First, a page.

What's next for the city of Dunkirk, its school district and Chautauqua County?
NRG Energy Inc., which is currently on a payment in lieu of taxes (PILOT) agreement, is in the process of mothballing two of its largest units, meaning it is running at about one-third of its capacity. What that equates to for three taxing entities is the potential for less revenue in the PILOT.
With that being the case, the three taxing entities are already facing a shortfall in 2013. A sum of money - about $8.2 million combined - that was expected to be there at this time last year, may not be.
In addition, there is a tax cap of 2 percent that was enacted last year by New York state. Raising property taxes, however, does not seem as though it can be answer.
So who is willing to step up?
Residents and businesses in this community have for years. They already pay some of the highest taxes in the nation.
That is why it is time for all parties affected - city, school and county leadership - to meet with management and union employees to discuss some sort of concessions or givebacks. Automatic pay raises for another year of work cannot happen while tax revenue that is continuously - and drastically this year - decreasing.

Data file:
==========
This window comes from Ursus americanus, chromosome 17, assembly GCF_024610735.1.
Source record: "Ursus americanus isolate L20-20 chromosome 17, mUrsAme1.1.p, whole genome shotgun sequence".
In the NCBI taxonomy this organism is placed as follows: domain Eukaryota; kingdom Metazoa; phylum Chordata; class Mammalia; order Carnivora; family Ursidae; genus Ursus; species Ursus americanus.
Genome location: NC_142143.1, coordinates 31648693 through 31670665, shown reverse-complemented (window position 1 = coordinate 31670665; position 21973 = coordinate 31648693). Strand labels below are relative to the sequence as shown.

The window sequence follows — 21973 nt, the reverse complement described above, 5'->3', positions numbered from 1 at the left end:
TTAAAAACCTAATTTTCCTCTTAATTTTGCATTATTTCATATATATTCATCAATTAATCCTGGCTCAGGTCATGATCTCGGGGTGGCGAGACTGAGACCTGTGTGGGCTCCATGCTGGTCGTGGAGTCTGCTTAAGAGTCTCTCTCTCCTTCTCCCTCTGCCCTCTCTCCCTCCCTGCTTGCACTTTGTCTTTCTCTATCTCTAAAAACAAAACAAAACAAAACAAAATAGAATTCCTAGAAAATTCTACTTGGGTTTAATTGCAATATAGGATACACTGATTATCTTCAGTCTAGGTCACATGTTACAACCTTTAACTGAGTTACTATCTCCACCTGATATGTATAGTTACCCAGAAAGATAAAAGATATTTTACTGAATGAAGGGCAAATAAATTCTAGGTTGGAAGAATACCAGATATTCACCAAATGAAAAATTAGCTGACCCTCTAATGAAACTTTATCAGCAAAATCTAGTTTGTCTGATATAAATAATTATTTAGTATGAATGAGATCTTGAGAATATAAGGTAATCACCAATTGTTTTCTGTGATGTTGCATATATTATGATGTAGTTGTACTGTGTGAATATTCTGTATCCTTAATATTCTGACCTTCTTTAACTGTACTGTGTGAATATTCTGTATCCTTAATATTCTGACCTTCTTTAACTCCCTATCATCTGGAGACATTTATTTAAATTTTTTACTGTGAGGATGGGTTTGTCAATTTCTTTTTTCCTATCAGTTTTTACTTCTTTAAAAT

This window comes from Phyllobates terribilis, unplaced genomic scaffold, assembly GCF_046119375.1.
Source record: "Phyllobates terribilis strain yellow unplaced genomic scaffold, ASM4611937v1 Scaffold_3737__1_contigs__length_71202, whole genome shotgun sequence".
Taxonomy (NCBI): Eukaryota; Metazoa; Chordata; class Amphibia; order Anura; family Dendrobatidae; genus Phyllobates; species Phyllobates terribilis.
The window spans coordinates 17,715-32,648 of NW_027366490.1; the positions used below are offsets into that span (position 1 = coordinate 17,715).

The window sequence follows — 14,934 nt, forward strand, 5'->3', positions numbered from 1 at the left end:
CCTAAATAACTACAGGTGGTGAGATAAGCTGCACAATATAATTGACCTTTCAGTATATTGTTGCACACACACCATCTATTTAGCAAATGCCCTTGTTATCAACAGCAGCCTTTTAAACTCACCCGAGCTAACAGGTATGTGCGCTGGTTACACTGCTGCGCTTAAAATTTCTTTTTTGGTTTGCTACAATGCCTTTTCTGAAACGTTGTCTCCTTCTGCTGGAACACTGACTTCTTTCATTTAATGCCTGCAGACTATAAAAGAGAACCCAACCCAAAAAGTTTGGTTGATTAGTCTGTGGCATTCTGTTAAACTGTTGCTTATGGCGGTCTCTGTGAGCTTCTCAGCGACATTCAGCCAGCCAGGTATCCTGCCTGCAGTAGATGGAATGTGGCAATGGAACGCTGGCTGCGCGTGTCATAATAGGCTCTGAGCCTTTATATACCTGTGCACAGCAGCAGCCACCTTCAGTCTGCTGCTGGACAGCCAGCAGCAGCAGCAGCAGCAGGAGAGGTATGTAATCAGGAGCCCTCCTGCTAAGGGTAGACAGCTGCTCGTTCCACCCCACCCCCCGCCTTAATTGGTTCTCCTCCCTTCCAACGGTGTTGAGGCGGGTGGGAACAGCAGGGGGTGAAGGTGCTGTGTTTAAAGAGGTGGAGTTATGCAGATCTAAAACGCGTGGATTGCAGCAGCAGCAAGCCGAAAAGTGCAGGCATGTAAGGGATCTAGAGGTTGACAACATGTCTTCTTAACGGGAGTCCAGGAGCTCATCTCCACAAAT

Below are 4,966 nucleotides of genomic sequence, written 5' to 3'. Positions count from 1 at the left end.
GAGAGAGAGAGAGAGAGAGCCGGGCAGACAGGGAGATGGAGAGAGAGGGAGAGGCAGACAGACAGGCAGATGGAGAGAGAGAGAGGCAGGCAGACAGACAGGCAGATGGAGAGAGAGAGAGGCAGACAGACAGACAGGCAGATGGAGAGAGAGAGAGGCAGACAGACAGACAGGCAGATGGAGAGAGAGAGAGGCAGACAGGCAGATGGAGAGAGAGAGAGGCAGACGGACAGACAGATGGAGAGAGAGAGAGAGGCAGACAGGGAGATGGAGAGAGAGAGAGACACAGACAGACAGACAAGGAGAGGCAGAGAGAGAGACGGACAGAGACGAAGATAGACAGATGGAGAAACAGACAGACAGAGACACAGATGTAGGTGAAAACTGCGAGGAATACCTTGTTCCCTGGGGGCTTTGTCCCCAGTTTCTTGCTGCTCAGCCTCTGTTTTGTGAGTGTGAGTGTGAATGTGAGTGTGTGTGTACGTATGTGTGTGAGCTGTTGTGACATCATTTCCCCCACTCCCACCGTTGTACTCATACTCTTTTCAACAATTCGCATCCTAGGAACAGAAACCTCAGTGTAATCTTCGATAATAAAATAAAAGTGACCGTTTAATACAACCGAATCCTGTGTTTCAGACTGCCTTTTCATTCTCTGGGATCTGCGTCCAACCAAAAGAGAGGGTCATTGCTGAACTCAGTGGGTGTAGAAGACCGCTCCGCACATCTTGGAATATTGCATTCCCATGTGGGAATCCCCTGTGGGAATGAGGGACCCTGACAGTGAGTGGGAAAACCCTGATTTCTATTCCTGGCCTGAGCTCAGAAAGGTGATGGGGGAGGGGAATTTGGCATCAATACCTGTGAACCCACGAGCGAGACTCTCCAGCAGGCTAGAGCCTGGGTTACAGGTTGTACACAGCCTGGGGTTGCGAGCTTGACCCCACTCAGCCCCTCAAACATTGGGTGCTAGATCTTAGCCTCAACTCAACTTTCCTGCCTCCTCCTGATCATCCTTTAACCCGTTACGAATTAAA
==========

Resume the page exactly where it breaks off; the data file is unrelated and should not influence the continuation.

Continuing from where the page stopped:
Dunkirk firefighters are already a part of the solution. They agreed to a contract that held the line on wages for two years. They deserve the community's thanks.
But if concessions do not happen elsewhere, personnel cuts will be made. That does nothing to help the local economy, though it will pad the wages of those top-tier earners - the $80,000 to $100,000 per year employees - for all three taxing entities.
Reducing the work force so those at the top can make more money was not the premise that unions were founded on, but that has become the way it is in the public sector.
Take a look at the Chautauqua County Home. Some of the biggest savings in expenses would be in union concessions, as stated in the Center for Government Research report. But David Fagerstrom, CSEA Unit 6300 president, would rather send out a press release last week complaining about politics behind the possible sale of the Home than talk about what the union can do to help with future cost savings.
Community residents have paid "their fair share" for many years. They cannot afford any more tax or fee increases in the coming year.
All who work for the city, its schools and county must be ready to come to the table and plan for less in the future. The current path is not sustainable.